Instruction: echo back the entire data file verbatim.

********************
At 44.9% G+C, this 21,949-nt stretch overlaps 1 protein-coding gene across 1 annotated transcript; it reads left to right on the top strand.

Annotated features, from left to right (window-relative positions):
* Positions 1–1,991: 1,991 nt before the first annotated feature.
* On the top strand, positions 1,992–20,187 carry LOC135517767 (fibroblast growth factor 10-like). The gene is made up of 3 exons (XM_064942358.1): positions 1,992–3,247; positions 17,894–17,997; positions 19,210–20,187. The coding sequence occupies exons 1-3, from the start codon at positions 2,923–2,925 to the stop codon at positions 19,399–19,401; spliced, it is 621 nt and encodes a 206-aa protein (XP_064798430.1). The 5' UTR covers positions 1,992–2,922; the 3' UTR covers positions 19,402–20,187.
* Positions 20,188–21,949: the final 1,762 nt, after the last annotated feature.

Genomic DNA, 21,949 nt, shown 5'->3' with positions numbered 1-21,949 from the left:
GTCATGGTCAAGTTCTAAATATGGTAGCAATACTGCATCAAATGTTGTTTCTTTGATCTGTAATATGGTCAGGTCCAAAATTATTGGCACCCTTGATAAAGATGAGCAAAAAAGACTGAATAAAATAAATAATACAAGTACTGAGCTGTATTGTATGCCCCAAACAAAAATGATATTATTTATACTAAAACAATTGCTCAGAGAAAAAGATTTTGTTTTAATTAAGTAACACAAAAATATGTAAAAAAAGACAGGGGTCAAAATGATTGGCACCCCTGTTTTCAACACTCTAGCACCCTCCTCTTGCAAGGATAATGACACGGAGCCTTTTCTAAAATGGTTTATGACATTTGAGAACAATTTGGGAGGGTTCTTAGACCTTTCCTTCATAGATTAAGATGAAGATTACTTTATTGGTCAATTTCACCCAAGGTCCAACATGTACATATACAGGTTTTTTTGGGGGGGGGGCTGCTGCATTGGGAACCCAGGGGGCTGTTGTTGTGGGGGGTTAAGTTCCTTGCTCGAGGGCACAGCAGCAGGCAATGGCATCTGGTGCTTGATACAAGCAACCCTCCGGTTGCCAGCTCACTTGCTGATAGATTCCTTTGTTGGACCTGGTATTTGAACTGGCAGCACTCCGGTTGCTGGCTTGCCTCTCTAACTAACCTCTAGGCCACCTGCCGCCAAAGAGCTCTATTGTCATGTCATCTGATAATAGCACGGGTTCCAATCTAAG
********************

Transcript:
At 44.9% G+C, this 21,949-nt stretch overlaps 1 protein-coding gene across 1 annotated transcript; it reads left to right on the top strand.

Annotated features, from left to right (window-relative positions):
* Positions 1–1,991: 1,991 nt before the first annotated feature.
* On the top strand, positions 1,992–20,187 carry LOC135517767 (fibroblast growth factor 10-like). The gene is made up of 3 exons (XM_064942358.1): positions 1,992–3,247; positions 17,894–17,997; positions 19,210–20,187. The coding sequence occupies exons 1-3, from the start codon at positions 2,923–2,925 to the stop codon at positions 19,399–19,401; spliced, it is 621 nt and encodes a 206-aa protein (XP_064798430.1). The 5' UTR covers positions 1,992–2,922; the 3' UTR covers positions 19,402–20,187.
* Positions 20,188–21,949: the final 1,762 nt, after the last annotated feature.

Genomic DNA, 21,949 nt, shown 5'->3' with positions numbered 1-21,949 from the left:
GTCATGGTCAAGTTCTAAATATGGTAGCAATACTGCATCAAATGTTGTTTCTTTGATCTGTAATATGGTCAGGTCCAAAATTATTGGCACCCTTGATAAAGATGAGCAAAAAAGACTGAATAAAATAAATAATACAAGTACTGAGCTGTATTGTATGCCCCAAACAAAAATGATATTATTTATACTAAAACAATTGCTCAGAGAAAAAGATTTTGTTTTAATTAAGTAACACAAAAATATGTAAAAAAAGACAGGGGTCAAAATGATTGGCACCCCTGTTTTCAACACTCTAGCACCCTCCTCTTGCAAGGATAATGACACGGAGCCTTTTCTAAAATGGTTTATGACATTTGAGAACAATTTGGGAGGGTTCTTAGACCTTTCCTTCATAGATTAAGATGAAGATTACTTTATTGGTCAATTTCACCCAAGGTCCAACATGTACATATACAGGTTTTTTTGGGGGGGGGGCTGCTGCATTGGGAACCCAGGGGGCTGTTGTTGTGGGGGGTTAAGTTCCTTGCTCGAGGGCACAGCAGCAGGCAATGGCATCTGGTGCTTGATACAAGCAACCCTCCGGTTGCCAGCTCACTTGCTGATAGATTCCTTTGTTGGACCTGGTATTTGAACTGGCAGCACTCCGGTTGCTGGCTTGCCTCTCTAACTAACCTCTAGGCCACCTGCCGCCAAAGAGCTCTATTGTCATGTCATCTGATAATAGCACGGGTTCCAATCTAAG